Namibia: Judge Dismisses Gustavo Bail Appeal

Windhoek High Court Judge Herman Oosthuizen on Tuesday refused to grant the State an opportunity to appeal his judgement when he released Ricardo Gustavo on bail.

Prosecutor General Martha Imalwa lodged an application to appeal the bail judgement in the Supreme Court against the release of Fishrot accused Gustavo by Judge Oosthuizen on an N$800 000 bond and stringent conditions.

In the appeal, Imalwa said that Oosthuizen failed to consider and make an appropriate ruling on whether or not the grounds that were tendered by Gustavo constituted new grounds that warranted him to consider the bail status of Gustavo.

“Had he done so, he would have realised that the alleged new facts did not change the basis on which bail was previously denied in the magistrate’s court and subsequently by the High Court, namely that… . ‘the alleged amount involved is significantly high and all the offences the applicant faces are serious in nature’ and that consequently it will not be in the interest of the public or administration of justice to release the applicant on bail.”

Narrowing what public interest a court should consider in a bail application as per his judgment led the judge to a wrong conclusion. Advocate Ed Marondedze, who is conducting the appeal on behalf of the PG, said: “In doing so, he failed to consider and appreciate that the concept of public interest or the administration of justice is broader and need to be given a comprehensive interpretation and it was therefore required of the judge to bring himself to consider and apply the following considerations to the circumstances of the case in that the respondent (Gustavo) was facing serious charges; he had no answers to documentary evidence tendered by the State; he will be convicted of the charges and that he had no defence against some of the charges and that the State case against him is arguably strong and therefore there is prima facie evidence that he had committed the crimes preferred against him.”

According to Judge Oosthuizen, the discretion to impose bail conditions in order to provide freedom to the accused as well as for the interest of justice or the interest of the administration of justice remains with the court. He said that the bail conditions were specifically designed to address the interests and concerns of both the accused and the State while preserving the interest of justice or the interest of the administration of justice.

“The court heard the evidence of the accused and was able to form a first-hand impression concerning the serious intention of the accused to stand trial. The court also heard the evidence of the investigating officer (IO) and took notice of the State’s concerns and its arguably strong case with full awareness of the fact that the investigating officer was not there to prove the State’s case on the merits,” the judge remarked and continued: The State in the bail application provided the court with documents it intended to use in the main trial in order to show it had a strong case against the accused. However, he said, the court is not required to make a finding on the veracity and/or permissibility of the documents from the bench or on the documents provided through the IO.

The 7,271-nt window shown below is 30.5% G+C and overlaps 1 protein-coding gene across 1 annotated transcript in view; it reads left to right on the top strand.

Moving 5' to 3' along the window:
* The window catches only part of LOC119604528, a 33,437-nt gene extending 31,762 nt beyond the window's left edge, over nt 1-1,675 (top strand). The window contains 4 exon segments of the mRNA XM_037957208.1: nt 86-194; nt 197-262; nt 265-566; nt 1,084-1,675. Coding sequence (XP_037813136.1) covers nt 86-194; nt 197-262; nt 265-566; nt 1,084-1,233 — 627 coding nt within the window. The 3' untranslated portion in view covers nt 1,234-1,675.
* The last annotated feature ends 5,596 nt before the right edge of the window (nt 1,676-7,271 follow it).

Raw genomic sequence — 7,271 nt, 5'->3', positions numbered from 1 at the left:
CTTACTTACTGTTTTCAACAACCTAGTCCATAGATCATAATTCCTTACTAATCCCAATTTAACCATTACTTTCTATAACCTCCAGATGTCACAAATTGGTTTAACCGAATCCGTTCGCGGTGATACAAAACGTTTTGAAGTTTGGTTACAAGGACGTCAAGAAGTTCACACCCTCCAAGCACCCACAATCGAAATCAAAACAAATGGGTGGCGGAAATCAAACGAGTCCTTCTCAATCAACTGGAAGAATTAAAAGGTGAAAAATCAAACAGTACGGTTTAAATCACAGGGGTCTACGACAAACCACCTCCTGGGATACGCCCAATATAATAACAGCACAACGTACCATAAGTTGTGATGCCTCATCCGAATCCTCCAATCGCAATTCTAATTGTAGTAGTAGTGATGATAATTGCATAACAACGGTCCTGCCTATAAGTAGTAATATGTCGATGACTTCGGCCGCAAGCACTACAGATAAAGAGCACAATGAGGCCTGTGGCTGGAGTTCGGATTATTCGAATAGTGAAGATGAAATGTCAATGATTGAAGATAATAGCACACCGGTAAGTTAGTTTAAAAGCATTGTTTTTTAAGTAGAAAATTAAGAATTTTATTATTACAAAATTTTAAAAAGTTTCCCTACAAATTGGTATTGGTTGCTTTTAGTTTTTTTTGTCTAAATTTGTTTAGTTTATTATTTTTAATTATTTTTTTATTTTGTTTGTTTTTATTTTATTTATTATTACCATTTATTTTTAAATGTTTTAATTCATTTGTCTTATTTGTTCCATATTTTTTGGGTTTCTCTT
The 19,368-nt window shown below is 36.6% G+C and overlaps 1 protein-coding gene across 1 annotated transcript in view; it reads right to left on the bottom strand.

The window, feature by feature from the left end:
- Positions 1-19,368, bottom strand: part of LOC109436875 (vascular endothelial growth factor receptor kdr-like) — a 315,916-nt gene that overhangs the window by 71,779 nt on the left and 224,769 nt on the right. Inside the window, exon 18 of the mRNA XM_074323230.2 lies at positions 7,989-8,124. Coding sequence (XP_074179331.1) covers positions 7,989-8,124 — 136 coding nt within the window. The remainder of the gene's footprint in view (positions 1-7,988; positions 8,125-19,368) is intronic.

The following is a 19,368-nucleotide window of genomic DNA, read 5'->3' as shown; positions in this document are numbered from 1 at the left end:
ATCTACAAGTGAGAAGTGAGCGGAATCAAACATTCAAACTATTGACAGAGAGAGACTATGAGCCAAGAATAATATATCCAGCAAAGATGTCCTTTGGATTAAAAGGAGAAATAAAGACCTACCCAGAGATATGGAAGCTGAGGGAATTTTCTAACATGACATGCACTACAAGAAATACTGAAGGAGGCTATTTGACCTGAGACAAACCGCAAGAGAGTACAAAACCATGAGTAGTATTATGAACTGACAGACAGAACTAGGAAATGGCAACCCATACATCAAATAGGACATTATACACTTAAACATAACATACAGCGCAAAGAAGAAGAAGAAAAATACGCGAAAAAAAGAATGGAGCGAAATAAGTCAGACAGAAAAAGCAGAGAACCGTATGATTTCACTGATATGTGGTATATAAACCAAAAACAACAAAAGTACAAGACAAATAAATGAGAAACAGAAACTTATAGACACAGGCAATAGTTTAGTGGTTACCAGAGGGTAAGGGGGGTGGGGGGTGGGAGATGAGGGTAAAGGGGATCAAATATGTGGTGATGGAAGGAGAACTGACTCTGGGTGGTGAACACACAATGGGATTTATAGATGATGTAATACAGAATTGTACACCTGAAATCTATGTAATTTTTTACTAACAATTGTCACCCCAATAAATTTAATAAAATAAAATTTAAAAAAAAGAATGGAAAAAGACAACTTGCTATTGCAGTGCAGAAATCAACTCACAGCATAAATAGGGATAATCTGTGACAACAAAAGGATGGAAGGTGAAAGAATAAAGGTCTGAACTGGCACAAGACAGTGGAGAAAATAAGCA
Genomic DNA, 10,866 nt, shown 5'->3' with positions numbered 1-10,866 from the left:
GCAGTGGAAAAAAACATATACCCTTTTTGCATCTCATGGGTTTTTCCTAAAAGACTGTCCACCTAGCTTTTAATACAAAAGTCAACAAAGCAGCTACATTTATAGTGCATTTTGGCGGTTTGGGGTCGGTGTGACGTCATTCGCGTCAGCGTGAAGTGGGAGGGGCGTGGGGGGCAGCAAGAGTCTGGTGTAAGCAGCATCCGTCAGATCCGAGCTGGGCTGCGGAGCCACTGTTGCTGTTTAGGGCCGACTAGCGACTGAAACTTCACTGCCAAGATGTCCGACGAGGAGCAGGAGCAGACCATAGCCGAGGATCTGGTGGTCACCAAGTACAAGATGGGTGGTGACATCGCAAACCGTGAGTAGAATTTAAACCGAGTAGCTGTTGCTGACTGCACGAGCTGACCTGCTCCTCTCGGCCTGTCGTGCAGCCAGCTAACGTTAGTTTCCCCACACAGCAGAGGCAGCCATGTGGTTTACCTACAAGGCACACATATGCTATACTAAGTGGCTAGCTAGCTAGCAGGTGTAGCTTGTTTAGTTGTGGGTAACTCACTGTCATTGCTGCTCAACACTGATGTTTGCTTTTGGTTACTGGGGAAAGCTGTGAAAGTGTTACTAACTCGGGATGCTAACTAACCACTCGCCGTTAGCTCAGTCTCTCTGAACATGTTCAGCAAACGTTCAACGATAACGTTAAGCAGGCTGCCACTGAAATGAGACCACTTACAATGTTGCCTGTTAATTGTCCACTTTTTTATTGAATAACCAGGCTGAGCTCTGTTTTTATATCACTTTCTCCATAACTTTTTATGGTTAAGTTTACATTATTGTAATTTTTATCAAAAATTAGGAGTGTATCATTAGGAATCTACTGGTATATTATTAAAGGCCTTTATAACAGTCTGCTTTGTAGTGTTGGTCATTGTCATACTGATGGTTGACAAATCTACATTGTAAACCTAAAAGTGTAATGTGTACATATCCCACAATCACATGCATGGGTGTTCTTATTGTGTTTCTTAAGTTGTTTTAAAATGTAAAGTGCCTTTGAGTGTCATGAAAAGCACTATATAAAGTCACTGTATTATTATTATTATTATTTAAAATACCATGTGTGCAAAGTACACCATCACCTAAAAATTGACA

Therefore, he said, he concluded that there is no reasonable prospects that the Supreme Court will come to another conclusion or that the Supreme Court will come to a conclusion that he exercised his discretion wrongly in any circumstances. Although Gustavo was granted bail, his co-accused former justice minister Sacky Shanghala, former chairman of Fishcor James Hatuikulipi, former CEO of Fishcor Mike Nghipunya, Pius Mwatelulo, Otneel Shuudifonya and Phillipus Mwapopi were denied bail by Windhoek High Court Judge Shafimana Uietele. Tamson Hatuikulipi and Nigel van Wyk have pending bail applications.

The group, alongside former fisheries minister Bernhard Esau and fugitive lawyer Marèn de Klerk, is charged for corruptly receiving payments of at least N$103.6 million to allow Icelandic fishing company Samherji secure access to horse mackerel quotas in Namibia.

The group, alongside 11 corporate entities and trusts connected to them, are charged with counts of racketeering, fraud, money laundering and other alleged crimes in connection to alleged fishing quota allocations and bribery.

They further face charges ranging from racketeering to fraud and money laundering for allegedly channelling millions of dollars from Fishcor to their bank accounts.

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